Guerra a muerte

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Guerra a muerte (lit. English: War to the death) is a term coined by Benjamín Vicuña Mackenna and used in Chilean historiography to describe the irregular, no-quarter warfare that broke out from 1819 to 1821 during the Chilean War of Independence.

After the royalists had been expelled from all cities and ports north of the Bio-Bio River, Vicente Benavides organized royalist resistance in La Frontera with the aid of Mapuche chiefs. The aid of the Mapuches was vital to the royalists since they had lost control of all cities and ports north of Valdivia. Most Mapuches valued the treaties they had with the Spanish authorities, while many other Mapuches regarded the matter with indifference and played both sides against each other. The Pincheira brothers, a future outlaw group, served Benavides in the Guerra a muerte by defending the Cordillera.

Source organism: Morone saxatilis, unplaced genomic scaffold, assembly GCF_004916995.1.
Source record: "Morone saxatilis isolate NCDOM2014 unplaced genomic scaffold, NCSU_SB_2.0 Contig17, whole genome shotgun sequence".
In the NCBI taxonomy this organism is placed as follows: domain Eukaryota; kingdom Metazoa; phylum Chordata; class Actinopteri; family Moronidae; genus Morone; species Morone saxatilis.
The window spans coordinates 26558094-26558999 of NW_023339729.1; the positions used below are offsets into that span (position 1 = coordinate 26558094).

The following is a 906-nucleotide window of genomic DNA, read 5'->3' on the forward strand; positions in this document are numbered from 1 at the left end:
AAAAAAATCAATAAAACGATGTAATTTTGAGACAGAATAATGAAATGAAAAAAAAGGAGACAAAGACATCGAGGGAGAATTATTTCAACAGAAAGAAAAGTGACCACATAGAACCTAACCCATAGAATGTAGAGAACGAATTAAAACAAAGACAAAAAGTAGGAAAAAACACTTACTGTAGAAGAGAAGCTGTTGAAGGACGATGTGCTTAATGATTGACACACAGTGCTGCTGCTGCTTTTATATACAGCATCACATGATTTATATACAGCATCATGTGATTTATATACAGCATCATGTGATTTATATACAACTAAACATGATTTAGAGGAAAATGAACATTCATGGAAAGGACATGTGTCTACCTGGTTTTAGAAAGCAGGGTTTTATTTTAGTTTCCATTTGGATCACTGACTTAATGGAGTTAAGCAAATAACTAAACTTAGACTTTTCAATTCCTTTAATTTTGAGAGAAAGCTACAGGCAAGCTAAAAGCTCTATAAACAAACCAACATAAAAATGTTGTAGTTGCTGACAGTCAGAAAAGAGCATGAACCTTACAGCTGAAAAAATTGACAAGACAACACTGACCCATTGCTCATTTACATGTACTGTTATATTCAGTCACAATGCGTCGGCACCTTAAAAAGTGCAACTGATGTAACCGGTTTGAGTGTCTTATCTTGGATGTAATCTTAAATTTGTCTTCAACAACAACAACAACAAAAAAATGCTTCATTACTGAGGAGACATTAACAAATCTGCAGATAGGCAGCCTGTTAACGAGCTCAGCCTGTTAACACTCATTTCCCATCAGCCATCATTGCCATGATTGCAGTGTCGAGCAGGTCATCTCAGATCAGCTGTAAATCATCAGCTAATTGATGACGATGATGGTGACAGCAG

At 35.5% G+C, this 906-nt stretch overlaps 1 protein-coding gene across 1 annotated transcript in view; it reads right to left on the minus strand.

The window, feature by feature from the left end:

As result of the Guerra a muerte the government of nascent republic begun to distrust the Franciscan missionaries of Chillán who were regarded as representatives of the old regime. This led to the recruitment of a new contingent of missionaries for Chillán in the 1830s.[1]